So What is the Real Deal with Mobile Phones and Airplane Safety?

By Jacquelyn Tanner.

Image via The Economist.

As the plane is leaving the gate we all(at least those born and raised in the wifi generation) await the dreadful “everybody please turn off all electronic devices.” For me, a terrified flyer, this announcement is especially painful. I covet every little thing that can distract me as the big metal machine begins to magically float in the air; thus when they make me turn off my FAVORITE device it is like really upsetting.

On the other hand, as my brain likes to over-analyze everything that is going on while suspended 10,000 feet above the air I have had the following thought more than a few times: “If a couple of turned on phones could potentially bring down an entire plane, WHY ARE THEY EVEN ALLOWED ON IN THE FIRST PLACE?” So as the doctors tell you to do(sarcasm) I decided to search the internet for the answer. With one Google search I easily gathered that there is quite the debate out there on the subject. Mohit Arora wrote an informative, yet lengthy, article on the subject. Here is an excerpt where he lists the main reasons for the ban: 

Airlines need passengers under control and the best way to maintain that cattle-car atmosphere might just be with a set of little rules beginning at takeoff.

The barrier is clearly political, not technological. No one in a position of authority wants to change a policy that is later implicated as a contributing factor toward a crash. Therefore, it’s a whole lot easier to do nothing and leave the policy as it is, in the name of “caution.” (Since old airplanes with analog systems may still be vulnerable to interference, it’s best to make the rule consistent.)

The FCC (and not the FAA) bans the use of cell phones using the common 800-MHz frequency, as well as other wireless devices, because of potential interference with the wireless network on the ground. This also clogs the ground network since the signal bounces off of multiple cell towers.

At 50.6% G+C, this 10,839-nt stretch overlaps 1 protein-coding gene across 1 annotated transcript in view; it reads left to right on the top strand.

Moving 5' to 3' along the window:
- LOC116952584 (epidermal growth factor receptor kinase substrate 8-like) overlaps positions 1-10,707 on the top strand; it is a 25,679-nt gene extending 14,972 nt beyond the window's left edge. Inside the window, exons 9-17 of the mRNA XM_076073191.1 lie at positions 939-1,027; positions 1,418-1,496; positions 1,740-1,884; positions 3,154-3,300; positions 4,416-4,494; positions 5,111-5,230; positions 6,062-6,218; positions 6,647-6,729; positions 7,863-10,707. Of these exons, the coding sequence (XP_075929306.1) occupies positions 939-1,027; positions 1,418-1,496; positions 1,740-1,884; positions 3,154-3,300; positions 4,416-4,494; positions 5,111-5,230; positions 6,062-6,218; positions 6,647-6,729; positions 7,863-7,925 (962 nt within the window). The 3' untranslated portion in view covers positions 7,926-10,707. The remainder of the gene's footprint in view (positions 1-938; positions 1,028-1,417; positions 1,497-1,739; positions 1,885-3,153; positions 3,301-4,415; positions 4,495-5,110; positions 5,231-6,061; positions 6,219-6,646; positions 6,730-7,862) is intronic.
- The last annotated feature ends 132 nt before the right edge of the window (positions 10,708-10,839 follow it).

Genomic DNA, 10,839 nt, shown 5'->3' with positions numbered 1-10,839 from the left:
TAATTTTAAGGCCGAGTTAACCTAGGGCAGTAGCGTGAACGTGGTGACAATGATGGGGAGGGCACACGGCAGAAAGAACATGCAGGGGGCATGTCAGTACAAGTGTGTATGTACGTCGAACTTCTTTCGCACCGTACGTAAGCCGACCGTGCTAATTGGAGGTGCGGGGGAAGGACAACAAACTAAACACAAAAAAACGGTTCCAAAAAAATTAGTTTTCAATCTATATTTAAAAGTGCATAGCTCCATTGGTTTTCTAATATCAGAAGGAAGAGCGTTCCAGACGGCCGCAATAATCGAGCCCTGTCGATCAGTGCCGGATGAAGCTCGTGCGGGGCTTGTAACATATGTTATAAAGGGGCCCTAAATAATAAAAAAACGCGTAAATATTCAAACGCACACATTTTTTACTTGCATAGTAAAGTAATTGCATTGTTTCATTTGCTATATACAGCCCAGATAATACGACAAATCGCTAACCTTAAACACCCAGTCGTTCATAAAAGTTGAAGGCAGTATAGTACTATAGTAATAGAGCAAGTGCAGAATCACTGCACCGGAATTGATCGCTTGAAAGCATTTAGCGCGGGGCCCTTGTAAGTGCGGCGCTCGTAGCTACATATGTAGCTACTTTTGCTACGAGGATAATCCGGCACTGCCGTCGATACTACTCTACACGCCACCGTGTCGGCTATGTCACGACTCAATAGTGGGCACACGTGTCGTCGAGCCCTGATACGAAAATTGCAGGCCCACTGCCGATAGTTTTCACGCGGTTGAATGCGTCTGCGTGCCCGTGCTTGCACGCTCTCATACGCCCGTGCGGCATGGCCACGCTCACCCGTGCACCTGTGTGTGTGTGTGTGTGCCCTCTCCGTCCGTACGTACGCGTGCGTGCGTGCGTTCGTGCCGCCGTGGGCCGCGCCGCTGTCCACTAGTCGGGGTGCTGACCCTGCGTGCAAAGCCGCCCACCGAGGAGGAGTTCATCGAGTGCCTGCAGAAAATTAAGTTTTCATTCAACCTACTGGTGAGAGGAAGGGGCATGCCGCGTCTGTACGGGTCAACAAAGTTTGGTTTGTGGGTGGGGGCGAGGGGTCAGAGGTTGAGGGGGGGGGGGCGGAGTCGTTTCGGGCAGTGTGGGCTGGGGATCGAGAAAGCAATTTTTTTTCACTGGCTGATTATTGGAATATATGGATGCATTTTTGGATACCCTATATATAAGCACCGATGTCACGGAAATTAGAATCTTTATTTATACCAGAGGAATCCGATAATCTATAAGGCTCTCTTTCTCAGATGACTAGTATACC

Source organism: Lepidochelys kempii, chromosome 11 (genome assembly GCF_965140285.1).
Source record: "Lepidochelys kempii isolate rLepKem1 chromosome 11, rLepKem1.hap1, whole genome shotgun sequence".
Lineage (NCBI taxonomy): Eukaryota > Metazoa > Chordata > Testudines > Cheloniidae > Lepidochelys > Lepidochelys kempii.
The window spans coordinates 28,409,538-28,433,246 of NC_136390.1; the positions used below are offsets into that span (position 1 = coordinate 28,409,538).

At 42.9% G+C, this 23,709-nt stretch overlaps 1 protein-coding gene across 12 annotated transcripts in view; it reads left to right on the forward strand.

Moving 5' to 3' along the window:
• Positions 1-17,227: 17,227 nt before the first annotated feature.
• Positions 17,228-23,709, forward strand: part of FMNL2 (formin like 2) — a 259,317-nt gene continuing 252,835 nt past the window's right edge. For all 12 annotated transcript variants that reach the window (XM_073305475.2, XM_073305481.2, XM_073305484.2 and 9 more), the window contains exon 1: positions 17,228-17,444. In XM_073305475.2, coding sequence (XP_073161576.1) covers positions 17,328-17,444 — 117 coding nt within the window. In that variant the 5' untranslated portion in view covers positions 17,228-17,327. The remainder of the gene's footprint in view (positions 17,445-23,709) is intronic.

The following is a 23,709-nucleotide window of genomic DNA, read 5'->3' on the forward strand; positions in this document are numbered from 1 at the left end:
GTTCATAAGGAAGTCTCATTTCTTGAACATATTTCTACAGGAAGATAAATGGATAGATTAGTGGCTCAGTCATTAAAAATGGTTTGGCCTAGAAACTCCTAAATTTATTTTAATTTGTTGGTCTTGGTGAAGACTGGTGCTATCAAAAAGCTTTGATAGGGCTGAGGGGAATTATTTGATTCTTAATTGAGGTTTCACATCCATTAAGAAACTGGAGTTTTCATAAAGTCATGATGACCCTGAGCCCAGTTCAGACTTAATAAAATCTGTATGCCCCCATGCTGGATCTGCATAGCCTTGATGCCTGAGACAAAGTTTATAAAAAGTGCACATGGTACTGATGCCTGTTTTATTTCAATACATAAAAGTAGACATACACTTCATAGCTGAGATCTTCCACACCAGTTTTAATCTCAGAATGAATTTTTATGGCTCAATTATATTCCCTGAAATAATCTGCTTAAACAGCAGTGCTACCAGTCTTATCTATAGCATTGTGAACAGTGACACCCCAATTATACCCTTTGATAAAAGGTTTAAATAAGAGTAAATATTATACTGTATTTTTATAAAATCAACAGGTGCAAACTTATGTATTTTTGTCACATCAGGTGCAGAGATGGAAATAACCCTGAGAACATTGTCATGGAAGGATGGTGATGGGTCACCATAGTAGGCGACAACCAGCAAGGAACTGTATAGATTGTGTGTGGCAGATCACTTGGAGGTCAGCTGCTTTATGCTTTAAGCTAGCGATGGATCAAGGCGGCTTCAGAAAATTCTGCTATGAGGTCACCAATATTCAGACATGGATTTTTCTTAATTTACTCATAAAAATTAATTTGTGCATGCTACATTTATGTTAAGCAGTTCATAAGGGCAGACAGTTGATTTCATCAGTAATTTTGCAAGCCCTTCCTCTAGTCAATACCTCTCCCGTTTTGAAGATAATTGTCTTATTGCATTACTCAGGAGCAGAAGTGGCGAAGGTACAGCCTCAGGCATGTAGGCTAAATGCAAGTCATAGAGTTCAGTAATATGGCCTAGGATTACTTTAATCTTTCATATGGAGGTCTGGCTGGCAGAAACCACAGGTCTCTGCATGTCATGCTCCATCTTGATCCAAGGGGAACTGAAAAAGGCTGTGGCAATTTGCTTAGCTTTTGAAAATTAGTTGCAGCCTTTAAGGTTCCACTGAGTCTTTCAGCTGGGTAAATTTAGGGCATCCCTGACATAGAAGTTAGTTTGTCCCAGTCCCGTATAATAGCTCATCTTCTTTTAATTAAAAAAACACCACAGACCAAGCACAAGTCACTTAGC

Mobile phones do interfere with airplane communications and navigation networks – trust what they tell you.

Since the towers might be miles below the aircraft the phone might have to transmit at its maximum power to be received, thereby increasing the risk of interference with electronic equipment on the aircraft. Similar to Point 4.

The airlines might be causing more unnecessary interference on planes by asking people to shut their devices down for take-off and landing and then giving them permission to restart all at the same time. This would increase interference so it’s best to restrict mobile phones for the complete duration.

Restrict any device usage that includes a battery.

A few devices, if left on, may not cause any interference. However the case may be different if 50-100 or more devices are left on, chattering away interfering with the plane communications system. Furthermore, there would be no way for the flight crew to easily determine which devices are causing the problem. So best is to restrict usage completely.

If mobile phones are allowed on board, terrorists might use the signal from a cell phone to detonate an onboard bomb.

Airlines support the ban on mobile usage because they do not want passengers to have an alternative to the in-flight phone service. This might have some truth to it since the phone service could be very profitable for the companies involved.

Even though all aircraft wiring is shielded, over time shielding can degrade or get damaged. Unshielded wires exposed to cell phone signals may affect navigation equipment.

Another reason could be to keep passengers aware of the important announcements and safety procedures from pilot and crew, which otherwise could be ignored. In addition, these devices in people’s hands could cause injuries during an emergency situation and hence should be required to be switched off during landing and take-off. The idea being that since one could not operate the device, most likely, passengers would keep them away rather than holding them.

Unfortunately now I am only more conflicted.  Next time I bored JetBlue do I want even the tiniest bit of my safety sacrificed for the comforting comforts of having access to my cellphone?

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